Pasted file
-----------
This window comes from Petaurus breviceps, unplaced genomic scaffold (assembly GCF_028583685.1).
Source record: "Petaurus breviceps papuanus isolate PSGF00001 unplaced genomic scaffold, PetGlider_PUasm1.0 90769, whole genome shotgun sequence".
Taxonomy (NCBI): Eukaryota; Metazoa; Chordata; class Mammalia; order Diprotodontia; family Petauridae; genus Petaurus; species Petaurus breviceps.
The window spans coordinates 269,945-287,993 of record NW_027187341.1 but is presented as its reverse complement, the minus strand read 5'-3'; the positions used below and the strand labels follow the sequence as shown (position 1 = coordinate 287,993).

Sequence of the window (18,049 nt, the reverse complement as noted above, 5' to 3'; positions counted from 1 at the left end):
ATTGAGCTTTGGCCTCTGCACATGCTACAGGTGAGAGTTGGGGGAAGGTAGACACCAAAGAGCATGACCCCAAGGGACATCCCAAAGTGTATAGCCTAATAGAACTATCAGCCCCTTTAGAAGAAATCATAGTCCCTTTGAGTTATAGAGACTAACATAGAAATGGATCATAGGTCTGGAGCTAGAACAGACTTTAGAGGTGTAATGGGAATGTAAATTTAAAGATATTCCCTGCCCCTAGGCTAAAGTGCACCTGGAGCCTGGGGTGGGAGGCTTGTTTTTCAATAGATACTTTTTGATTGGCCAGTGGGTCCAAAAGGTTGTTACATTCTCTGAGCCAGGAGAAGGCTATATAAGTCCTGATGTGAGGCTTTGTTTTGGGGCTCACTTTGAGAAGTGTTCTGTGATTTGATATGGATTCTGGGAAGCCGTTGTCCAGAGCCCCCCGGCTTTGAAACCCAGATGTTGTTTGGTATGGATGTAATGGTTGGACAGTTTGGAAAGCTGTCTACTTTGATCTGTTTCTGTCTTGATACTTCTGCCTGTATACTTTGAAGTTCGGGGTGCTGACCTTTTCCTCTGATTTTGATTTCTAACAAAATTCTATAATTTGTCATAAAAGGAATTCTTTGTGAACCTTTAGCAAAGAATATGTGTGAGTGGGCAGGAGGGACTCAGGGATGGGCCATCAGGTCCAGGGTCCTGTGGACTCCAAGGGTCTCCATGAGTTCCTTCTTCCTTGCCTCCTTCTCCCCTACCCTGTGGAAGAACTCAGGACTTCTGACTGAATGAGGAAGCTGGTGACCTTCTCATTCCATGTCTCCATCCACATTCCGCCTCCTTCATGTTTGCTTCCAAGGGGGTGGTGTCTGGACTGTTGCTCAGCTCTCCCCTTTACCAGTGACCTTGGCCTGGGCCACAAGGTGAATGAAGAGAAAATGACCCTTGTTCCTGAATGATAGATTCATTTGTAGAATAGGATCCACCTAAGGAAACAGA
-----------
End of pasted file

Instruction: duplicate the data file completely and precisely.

This window comes from Petaurus breviceps, unplaced genomic scaffold (assembly GCF_028583685.1).
Source record: "Petaurus breviceps papuanus isolate PSGF00001 unplaced genomic scaffold, PetGlider_PUasm1.0 90769, whole genome shotgun sequence".
Taxonomy (NCBI): Eukaryota; Metazoa; Chordata; class Mammalia; order Diprotodontia; family Petauridae; genus Petaurus; species Petaurus breviceps.
The window spans coordinates 269,945-287,993 of record NW_027187341.1 but is presented as its reverse complement, the minus strand read 5'-3'; the positions used below and the strand labels follow the sequence as shown (position 1 = coordinate 287,993).

Sequence of the window (18,049 nt, the reverse complement as noted above, 5' to 3'; positions counted from 1 at the left end):
ATTGAGCTTTGGCCTCTGCACATGCTACAGGTGAGAGTTGGGGGAAGGTAGACACCAAAGAGCATGACCCCAAGGGACATCCCAAAGTGTATAGCCTAATAGAACTATCAGCCCCTTTAGAAGAAATCATAGTCCCTTTGAGTTATAGAGACTAACATAGAAATGGATCATAGGTCTGGAGCTAGAACAGACTTTAGAGGTGTAATGGGAATGTAAATTTAAAGATATTCCCTGCCCCTAGGCTAAAGTGCACCTGGAGCCTGGGGTGGGAGGCTTGTTTTTCAATAGATACTTTTTGATTGGCCAGTGGGTCCAAAAGGTTGTTACATTCTCTGAGCCAGGAGAAGGCTATATAAGTCCTGATGTGAGGCTTTGTTTTGGGGCTCACTTTGAGAAGTGTTCTGTGATTTGATATGGATTCTGGGAAGCCGTTGTCCAGAGCCCCCCGGCTTTGAAACCCAGATGTTGTTTGGTATGGATGTAATGGTTGGACAGTTTGGAAAGCTGTCTACTTTGATCTGTTTCTGTCTTGATACTTCTGCCTGTATACTTTGAAGTTCGGGGTGCTGACCTTTTCCTCTGATTTTGATTTCTAACAAAATTCTATAATTTGTCATAAAAGGAATTCTTTGTGAACCTTTAGCAAAGAATATGTGTGAGTGGGCAGGAGGGACTCAGGGATGGGCCATCAGGTCCAGGGTCCTGTGGACTCCAAGGGTCTCCATGAGTTCCTTCTTCCTTGCCTCCTTCTCCCCTACCCTGTGGAAGAACTCAGGACTTCTGACTGAATGAGGAAGCTGGTGACCTTCTCATTCCATGTCTCCATCCACATTCCGCCTCCTTCATGTTTGCTTCCAAGGGGGTGGTGTCTGGACTGTTGCTCAGCTCTCCCCTTTACCAGTGACCTTGGCCTGGGCCACAAGGTGAATGAAGAGAAAATGACCCTTGTTCCTGAATGATAGATTCATTTGTAGAATAGGATCCACCTAAGGAAACAGA